According to state-run media agency Anadolu, the administration of Turkish President Reccip Tayyip Erdogan has recently issued two new ‘KHK' emergency measures, firing 3,974 people from state-run institutions, including 484 members from the academic sphere.
Earlier this month, the power of the executive office was increased through a referendum vote promoted by the country's leadership.
In addition to the wave of dismissals, popular wedding match television programming was also banned in the increasingly religiously fundamentalist cultural climate of the country.
The widespread firings, one of the biggest purges since the July 15 coup attempt, included employees of the Turkish military, Justice Ministry, Health MInistry, Gendarmerie, Coast Guard and Religious Affairs Directorate.
Foreign exchange students abroad saw their funding withdrawn as well, stranding them in various locales around the globe, and an estimated 18 foundations, 13 health groups and 14 associations have been closed.
The state of emergency declared immediately after the failed coup remains in place today, more than eight months later.
Total figures for those purged from positions of responsibility in Turkey and placed into detention in recent times has climbed past the 130,000 mark, and Erdogan is seen to be consolidating his position in the wake of the failed coup — a "gift from god," as he referred to it — and the recent focusing of government power to the office of the president.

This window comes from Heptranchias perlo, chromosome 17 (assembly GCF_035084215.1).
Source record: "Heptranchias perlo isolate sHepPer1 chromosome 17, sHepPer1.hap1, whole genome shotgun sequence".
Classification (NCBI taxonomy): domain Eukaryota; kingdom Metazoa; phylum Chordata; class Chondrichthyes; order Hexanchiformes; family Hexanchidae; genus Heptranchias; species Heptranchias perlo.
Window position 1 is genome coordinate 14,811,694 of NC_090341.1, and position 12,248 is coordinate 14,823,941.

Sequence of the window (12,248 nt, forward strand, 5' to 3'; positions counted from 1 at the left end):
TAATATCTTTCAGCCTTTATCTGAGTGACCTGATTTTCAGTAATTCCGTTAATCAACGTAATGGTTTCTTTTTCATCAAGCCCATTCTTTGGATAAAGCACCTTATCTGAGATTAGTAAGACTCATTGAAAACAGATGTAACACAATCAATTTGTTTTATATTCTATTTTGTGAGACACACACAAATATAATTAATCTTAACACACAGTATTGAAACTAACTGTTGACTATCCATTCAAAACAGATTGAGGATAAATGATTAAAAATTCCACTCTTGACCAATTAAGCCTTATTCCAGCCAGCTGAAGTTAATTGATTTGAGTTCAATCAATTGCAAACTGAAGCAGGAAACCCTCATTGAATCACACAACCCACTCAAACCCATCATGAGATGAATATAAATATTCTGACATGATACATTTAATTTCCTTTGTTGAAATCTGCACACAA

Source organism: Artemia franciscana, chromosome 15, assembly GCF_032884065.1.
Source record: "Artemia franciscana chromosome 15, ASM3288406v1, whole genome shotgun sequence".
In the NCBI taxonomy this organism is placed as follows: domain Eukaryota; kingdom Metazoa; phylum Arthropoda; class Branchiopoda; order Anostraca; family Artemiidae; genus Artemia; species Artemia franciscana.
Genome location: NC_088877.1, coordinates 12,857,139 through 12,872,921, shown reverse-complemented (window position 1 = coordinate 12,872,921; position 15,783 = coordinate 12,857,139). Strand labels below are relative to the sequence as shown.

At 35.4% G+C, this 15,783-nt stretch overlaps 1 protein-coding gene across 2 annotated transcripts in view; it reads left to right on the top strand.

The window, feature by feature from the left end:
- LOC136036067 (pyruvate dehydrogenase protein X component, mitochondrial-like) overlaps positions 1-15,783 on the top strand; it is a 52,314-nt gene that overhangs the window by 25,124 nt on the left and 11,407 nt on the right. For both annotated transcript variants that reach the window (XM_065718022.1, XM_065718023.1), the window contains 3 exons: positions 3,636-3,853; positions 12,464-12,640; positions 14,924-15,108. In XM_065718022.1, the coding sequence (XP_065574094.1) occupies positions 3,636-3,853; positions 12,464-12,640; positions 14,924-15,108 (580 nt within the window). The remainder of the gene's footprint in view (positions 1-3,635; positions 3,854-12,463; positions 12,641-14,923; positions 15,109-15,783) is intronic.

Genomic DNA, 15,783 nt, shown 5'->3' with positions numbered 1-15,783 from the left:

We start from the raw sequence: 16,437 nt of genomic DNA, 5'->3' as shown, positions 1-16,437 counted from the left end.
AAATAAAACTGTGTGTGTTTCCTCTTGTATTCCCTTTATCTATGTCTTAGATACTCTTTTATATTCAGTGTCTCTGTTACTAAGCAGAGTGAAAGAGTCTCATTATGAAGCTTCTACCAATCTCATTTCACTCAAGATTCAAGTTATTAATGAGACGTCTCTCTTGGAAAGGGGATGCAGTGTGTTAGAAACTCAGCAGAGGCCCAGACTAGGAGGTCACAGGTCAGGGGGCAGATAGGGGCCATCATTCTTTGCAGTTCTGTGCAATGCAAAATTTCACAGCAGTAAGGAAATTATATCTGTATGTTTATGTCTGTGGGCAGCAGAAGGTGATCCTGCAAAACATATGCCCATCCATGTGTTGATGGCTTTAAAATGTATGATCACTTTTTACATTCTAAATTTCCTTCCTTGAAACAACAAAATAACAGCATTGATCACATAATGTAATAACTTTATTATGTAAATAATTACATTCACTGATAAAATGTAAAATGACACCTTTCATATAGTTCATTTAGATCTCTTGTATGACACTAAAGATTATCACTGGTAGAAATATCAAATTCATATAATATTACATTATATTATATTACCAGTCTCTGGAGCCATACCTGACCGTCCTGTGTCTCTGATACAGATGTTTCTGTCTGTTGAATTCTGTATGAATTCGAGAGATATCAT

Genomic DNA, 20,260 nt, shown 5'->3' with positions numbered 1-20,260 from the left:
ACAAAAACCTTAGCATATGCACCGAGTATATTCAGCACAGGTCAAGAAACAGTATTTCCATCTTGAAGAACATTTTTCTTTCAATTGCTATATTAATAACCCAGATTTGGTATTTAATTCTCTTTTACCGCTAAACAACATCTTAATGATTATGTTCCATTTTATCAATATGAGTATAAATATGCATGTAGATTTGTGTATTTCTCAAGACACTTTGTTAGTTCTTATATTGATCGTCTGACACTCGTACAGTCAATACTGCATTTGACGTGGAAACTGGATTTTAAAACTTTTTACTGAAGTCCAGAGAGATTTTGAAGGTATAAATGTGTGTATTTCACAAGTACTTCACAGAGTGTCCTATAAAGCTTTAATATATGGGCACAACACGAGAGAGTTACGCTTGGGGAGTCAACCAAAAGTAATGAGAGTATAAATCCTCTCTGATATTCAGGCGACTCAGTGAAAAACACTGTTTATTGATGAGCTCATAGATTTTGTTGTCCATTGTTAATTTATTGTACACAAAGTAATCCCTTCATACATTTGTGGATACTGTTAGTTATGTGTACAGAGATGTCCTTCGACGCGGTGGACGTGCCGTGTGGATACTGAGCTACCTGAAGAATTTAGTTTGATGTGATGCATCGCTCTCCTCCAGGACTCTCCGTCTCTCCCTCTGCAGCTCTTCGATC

The purges are taking a psychological toll in the country: Turkey Purge reports that 35 individuals affected by the dismissals and detentions have committed suicide. Those detained on accusations of supporting the coup attempt in some way face threats of torture and the withdrawal of legal services.
Tourism, including medical visits, account for about 10 percent of Ankara's GDP. Total tourism has dropped some 15 percent over the past two years, following reports of an increasingly autocratic administration pushing Turkish culture into a form more closely adhering to fundamentalist religious beliefs that are seen to limit the rights of women, ethnic and religious minorities and refugees.
Following the failed coup, Erdogan quickly blamed former close ally and religious figure Fethullah Gulen for the attempt, and demanded that the US extradite him to Ankara. The United States refused Erdogan's request, on the grounds that there was no proof of collusion between Gulen and the coup plotters. Gulen has denied any association with, or responsibility for, the deaths of some 240 people or the injuries of an additional 1,000 in the brief but bloody event.